In the tort of negligence the plaintiff must prove that the defendant owed them a duty of care, breached that duty and that damages were suffered as a result of a breach of that duty.
For Brooke to make a successful claim against the Yarra Valley City Council she must establish that a duty of care existed. Here the test of reasonable foreseeability must be applied. The question to be asked is whether a reasonable person would foresee that damage might result from the defendant’s action. It could be argued in Brooke’s case that the signs put up by the Council created a reasonably foreseeable risk of injury of some kind to someone such as herself. (See Chapman v Hearse 1961)
Before a duty of care can exist there must also be a proximate relationship between the parties. The proximity requirement involves the concept of nearness or closeness and includes physical, circumstantial and causal proximity. The relationship between Brooke and the Council is sufficiently proximate to give rise to a duty of care. The Council has a relationship of proximity with members of the public using the water under its control. (See Nagle v Rottnest Island Authority 1993)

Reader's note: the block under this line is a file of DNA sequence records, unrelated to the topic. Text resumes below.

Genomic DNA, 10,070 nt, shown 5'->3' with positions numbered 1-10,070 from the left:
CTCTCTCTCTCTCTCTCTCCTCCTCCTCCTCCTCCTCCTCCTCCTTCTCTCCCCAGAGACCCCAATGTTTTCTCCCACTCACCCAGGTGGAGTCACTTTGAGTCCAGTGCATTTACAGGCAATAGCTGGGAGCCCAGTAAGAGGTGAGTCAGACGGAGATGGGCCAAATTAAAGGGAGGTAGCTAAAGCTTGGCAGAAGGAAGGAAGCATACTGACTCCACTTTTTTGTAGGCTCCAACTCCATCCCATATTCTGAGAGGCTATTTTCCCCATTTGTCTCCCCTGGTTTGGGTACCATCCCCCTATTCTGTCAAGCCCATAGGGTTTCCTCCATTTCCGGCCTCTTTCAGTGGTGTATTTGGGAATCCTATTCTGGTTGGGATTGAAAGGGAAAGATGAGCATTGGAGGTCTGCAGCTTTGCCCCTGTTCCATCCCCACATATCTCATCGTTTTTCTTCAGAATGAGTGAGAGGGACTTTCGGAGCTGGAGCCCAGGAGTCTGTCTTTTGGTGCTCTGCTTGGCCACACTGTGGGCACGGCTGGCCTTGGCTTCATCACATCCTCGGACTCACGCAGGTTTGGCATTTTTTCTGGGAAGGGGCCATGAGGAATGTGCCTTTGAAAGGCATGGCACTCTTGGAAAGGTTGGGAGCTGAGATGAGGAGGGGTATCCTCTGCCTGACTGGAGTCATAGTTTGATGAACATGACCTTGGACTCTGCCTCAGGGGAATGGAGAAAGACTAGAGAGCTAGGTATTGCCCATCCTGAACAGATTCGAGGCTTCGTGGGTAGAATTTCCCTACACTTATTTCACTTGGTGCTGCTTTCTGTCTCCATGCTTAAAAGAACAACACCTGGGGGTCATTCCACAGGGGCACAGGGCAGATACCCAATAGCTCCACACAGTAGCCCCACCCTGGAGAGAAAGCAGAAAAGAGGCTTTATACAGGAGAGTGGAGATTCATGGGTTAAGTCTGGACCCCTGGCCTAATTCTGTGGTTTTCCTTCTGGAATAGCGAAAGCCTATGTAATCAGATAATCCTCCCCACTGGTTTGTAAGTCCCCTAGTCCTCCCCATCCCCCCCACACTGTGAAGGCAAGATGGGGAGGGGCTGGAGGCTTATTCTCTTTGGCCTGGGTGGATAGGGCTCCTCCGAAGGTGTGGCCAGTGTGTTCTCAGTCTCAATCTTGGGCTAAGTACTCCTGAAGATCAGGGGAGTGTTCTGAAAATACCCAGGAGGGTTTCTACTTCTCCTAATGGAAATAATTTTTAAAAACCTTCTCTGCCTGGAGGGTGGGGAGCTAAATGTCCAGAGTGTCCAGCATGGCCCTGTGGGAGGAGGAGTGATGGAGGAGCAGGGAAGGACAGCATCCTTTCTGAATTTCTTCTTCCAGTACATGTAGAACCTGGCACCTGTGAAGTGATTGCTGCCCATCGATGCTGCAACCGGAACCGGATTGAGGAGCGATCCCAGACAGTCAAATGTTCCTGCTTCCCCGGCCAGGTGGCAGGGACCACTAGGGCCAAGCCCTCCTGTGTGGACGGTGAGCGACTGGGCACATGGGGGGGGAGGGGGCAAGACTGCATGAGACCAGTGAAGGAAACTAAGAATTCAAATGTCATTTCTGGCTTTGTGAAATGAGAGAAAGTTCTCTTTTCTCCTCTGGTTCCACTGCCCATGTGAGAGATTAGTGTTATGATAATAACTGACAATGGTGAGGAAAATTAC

The second element required to prove negligence is that a duty of care has been breached. To determine whether there has been a breach of duty the question must be asked whether a reasonable person would have foreseen the harm in the circumstances and taken steps to prevent it. The conduct of the defendant is measured against that of a reasonable person in the same circumstances. Special skills, permanent disability or age may alter the test. A council, which is responsible for the maintenance of a river such as the YVCC and where there exists a hidden danger, will owe a duty of care to warn people of foreseeable risks.
The law must then balance the degree of the risk and the likelihood of injury occurring, against the expense and difficulty of...